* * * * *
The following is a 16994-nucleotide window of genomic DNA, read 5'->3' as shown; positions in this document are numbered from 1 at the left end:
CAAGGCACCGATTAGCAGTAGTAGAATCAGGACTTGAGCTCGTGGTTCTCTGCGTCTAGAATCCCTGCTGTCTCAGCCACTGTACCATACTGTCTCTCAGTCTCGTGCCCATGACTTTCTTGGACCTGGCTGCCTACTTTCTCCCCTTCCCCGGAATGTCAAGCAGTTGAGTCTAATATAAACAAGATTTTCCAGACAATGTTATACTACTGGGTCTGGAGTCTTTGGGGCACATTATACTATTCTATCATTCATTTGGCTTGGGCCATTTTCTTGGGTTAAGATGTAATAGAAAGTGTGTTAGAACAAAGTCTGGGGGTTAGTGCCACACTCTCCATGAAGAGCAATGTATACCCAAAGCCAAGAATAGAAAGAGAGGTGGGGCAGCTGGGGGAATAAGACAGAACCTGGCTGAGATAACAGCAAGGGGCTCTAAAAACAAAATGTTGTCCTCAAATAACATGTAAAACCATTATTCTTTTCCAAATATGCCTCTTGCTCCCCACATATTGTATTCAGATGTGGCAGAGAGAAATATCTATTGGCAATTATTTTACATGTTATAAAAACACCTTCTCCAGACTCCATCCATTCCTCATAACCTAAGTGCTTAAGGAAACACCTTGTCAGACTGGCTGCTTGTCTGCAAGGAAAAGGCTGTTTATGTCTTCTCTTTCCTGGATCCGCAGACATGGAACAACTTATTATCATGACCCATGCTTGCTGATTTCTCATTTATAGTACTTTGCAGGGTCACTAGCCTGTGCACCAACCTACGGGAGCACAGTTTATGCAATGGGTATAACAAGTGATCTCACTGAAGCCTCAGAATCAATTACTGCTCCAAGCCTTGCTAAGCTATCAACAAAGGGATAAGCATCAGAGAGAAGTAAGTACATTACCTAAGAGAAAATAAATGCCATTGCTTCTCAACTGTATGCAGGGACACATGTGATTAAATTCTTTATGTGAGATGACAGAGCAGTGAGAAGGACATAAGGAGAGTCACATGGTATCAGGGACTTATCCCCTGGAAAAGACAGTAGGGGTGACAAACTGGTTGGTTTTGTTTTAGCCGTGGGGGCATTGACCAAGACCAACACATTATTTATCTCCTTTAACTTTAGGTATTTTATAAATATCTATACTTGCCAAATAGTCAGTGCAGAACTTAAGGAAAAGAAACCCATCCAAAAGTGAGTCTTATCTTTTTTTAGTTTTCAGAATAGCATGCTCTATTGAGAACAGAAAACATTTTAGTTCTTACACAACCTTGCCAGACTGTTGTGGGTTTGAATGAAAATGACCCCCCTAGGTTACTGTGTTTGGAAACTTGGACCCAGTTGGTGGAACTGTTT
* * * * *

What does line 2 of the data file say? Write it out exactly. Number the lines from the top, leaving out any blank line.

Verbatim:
CAAGGCACCGATTAGCAGTAGTAGAATCAGGACTTGAGCTCGTGGTTCTCTGCGTCTAGAATCCCTGCTGTCTCAGCCACTGTACCATACTGTCTCTCAGTCTCGTGCCCATGACTTTCTTGGACCTGGCTGCCTACTTTCTCCCCTTCCCCGGAATGTCAAGCAGTTGAGTCTAATATAAACAAGATTTTCCAGACAATGTTATACTACTGGGTCTGGAGTCTTTGGGGCACATTATACTATTCTATCATTCATTTGGCTTGGGCCATTTTCTTGGGTTAAGATGTAATAGAAAGTGTGTTAGAACAAAGTCTGGGGGTTAGTGCCACACTCTCCATGAAGAGCAATGTATACCCAAAGCCAAGAATAGAAAGAGAGGTGGGGCAGCTGGGGGAATAAGACAGAACCTGGCTGAGATAACAGCAAGGGGCTCTAAAAACAAAATGTTGTCCTCAAATAACATGTAAAACCATTATTCTTTTCCAAATATGCCTCTTGCTCCCCACATATTGTATTCAGATGTGGCAGAGAGAAATATCTATTGGCAATTATTTTACATGTTATAAAAACACCTTCTCCAGACTCCATCCATTCCTCATAACCTAAGTGCTTAAGGAAACACCTTGTCAGACTGGCTGCTTGTCTGCAAGGAAAAGGCTGTTTATGTCTTCTCTTTCCTGGATCCGCAGACATGGAACAACTTATTATCATGACCCATGCTTGCTGATTTCTCATTTATAGTACTTTGCAGGGTCACTAGCCTGTGCACCAACCTACGGGAGCACAGTTTATGCAATGGGTATAACAAGTGATCTCACTGAAGCCTCAGAATCAATTACTGCTCCAAGCCTTGCTAAGCTATCAACAAAGGGATAAGCATCAGAGAGAAGTAAGTACATTACCTAAGAGAAAATAAATGCCATTGCTTCTCAACTGTATGCAGGGACACATGTGATTAAATTCTTTATGTGAGATGACAGAGCAGTGAGAAGGACATAAGGAGAGTCACATGGTATCAGGGACTTATCCCCTGGAAAAGACAGTAGGGGTGACAAACTGGTTGGTTTTGTTTTAGCCGTGGGGGCATTGACCAAGACCAACACATTATTTATCTCCTTTAACTTTAGGTATTTTATAAATATCTATACTTGCCAAATAGTCAGTGCAGAACTTAAGGAAAAGAAACCCATCCAAAAGTGAGTCTTATCTTTTTTTAGTTTTCAGAATAGCATGCTCTATTGAGAACAGAAAACATTTTAGTTCTTACACAACCTTGCCAGACTGTTGTGGGTTTGAATGAAAATGACCCCCCTAGGTTACTGTGTTTGGAAACTTGGACCCAGTTGGTGGAACTGTTT